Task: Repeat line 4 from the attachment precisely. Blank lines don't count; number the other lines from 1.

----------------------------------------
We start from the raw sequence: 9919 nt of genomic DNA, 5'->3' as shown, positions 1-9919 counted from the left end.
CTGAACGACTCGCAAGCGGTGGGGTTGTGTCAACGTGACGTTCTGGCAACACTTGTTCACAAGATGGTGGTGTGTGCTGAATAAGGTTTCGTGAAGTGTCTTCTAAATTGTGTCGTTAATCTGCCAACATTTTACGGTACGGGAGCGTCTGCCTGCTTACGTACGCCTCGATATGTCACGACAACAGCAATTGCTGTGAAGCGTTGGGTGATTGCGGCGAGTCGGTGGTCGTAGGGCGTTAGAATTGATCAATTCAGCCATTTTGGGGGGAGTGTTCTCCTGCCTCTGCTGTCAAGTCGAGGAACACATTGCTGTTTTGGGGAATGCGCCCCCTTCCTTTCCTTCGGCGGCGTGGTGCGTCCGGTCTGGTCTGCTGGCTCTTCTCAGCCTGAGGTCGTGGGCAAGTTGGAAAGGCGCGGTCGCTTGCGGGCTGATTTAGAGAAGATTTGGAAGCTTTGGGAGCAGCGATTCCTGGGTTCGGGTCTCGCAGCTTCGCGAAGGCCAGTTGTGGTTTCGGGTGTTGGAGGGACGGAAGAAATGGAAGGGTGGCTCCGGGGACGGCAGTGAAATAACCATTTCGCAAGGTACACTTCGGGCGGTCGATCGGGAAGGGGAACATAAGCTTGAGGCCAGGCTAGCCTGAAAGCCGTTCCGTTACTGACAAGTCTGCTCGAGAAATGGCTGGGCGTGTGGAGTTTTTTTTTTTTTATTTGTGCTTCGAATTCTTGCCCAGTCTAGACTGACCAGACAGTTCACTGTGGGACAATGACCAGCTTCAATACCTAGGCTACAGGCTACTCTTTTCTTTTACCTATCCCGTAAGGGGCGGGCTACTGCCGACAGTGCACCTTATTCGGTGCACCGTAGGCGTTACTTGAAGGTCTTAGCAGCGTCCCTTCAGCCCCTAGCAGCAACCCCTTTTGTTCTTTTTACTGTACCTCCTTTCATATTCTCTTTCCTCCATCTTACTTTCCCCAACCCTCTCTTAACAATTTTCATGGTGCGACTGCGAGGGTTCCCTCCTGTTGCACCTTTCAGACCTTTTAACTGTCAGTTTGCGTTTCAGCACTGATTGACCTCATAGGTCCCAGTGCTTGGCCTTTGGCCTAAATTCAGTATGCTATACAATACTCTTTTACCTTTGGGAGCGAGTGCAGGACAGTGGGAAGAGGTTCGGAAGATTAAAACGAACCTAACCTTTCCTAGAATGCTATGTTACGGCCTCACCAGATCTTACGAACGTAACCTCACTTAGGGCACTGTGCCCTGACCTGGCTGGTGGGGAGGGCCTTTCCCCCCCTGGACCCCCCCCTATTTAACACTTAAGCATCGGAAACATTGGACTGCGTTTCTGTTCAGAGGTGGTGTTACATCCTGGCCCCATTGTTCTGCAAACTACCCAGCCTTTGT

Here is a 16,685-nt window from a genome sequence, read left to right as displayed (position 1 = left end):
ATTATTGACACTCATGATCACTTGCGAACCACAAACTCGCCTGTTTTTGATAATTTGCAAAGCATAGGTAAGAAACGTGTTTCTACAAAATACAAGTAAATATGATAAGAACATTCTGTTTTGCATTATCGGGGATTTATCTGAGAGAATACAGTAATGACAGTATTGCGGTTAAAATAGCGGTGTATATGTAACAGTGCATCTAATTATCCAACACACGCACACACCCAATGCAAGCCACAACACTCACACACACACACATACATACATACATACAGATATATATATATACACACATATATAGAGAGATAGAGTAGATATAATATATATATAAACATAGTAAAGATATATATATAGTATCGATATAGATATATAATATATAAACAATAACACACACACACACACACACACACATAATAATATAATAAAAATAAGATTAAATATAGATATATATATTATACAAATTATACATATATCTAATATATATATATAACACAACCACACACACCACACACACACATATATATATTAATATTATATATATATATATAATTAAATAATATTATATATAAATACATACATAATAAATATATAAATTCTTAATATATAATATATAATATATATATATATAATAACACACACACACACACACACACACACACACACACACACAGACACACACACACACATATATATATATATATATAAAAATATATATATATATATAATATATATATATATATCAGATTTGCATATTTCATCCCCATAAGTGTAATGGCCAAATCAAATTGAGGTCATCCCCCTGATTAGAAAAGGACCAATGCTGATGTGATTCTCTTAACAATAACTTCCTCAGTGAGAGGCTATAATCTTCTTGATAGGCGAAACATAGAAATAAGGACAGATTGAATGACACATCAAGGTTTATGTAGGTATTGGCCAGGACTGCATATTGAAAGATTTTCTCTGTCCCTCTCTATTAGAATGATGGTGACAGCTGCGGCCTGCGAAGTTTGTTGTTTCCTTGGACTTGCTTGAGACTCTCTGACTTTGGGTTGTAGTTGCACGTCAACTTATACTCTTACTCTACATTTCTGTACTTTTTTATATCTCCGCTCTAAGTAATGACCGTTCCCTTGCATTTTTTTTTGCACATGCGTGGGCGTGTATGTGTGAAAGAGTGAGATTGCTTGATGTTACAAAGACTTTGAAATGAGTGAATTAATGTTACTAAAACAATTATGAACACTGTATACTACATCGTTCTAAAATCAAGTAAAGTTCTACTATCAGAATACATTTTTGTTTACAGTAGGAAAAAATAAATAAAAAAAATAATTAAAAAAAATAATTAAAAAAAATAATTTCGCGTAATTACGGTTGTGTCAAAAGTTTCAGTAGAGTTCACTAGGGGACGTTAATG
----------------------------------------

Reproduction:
ATTATTGACACTCATGATCACTTGCGAACCACAAACTCGCCTGTTTTTGATAATTTGCAAAGCATAGGTAAGAAACGTGTTTCTACAAAATACAAGTAAATATGATAAGAACATTCTGTTTTGCATTATCGGGGATTTATCTGAGAGAATACAGTAATGACAGTATTGCGGTTAAAATAGCGGTGTATATGTAACAGTGCATCTAATTATCCAACACACGCACACACCCAATGCAAGCCACAACACTCACACACACACACATACATACATACATACAGATATATATATATACACACATATATAGAGAGATAGAGTAGATATAATATATATATAAACATAGTAAAGATATATATATAGTATCGATATAGATATATAATATATAAACAATAACACACACACACACACACACACACATAATAATATAATAAAAATAAGATTAAATATAGATATATATATTATACAAATTATACATATATCTAATATATATATATAACACAACCACACACACCACACACACACATATATATATTAATATTATATATATATATATAATTAAATAATATTATATATAAATACATACATAATAAATATATAAATTCTTAATATATAATATATAATATATATATATATAATAACACACACACACACACACACACACACACACACACACACAGACACACACACACACATATATATATATATATATAAAAATATATATATATATATAATATATATATATATATCAGATTTGCATATTTCATCCCCATAAGTGTAATGGCCAAATCAAATTGAGGTCATCCCCCTGATTAGAAAAGGACCAATGCTGATGTGATTCTCTTAACAATAACTTCCTCAGTGAGAGGCTATAATCTTCTTGATAGGCGAAACATAGAAATAAGGACAGATTGAATGACACATCAAGGTTTATGTAGGTATTGGCCAGGACTGCATATTGAAAGATTTTCTCTGTCCCTCTCTATTAGAATGATGGTGACAGCTGCGGCCTGCGAAGTTTGTTGTTTCCTTGGACTTGCTTGAGACTCTCTGACTTTGGGTTGTAGTTGCACGTCAACTTATACTCTTACTCTACATTTCTGTACTTTTTTATATCTCCGCTCTAAGTAATGACCGTTCCCTTGCATTTTTTTTTGCACATGCGTGGGCGTGTATGTGTGAAAGAGTGAGATTGCTTGATGTTACAAAGACTTTGAAATGAGTGAATTAATGTTACTAAAACAATTATGAACACTGTATACTACATCGTTCTAAAATCAAGTAAAGTTCTACTATCAGAATACATTTTTGTTTACAGTAGGAAAAAATAAATAAAAAAAATAATTAAAAAAAATAATTAAAAAAAATAATTTCGCGTAATTACGGTTGTGTCAAAAGTTTCAGTAGAGTTCACTAGGGGACGTTAATG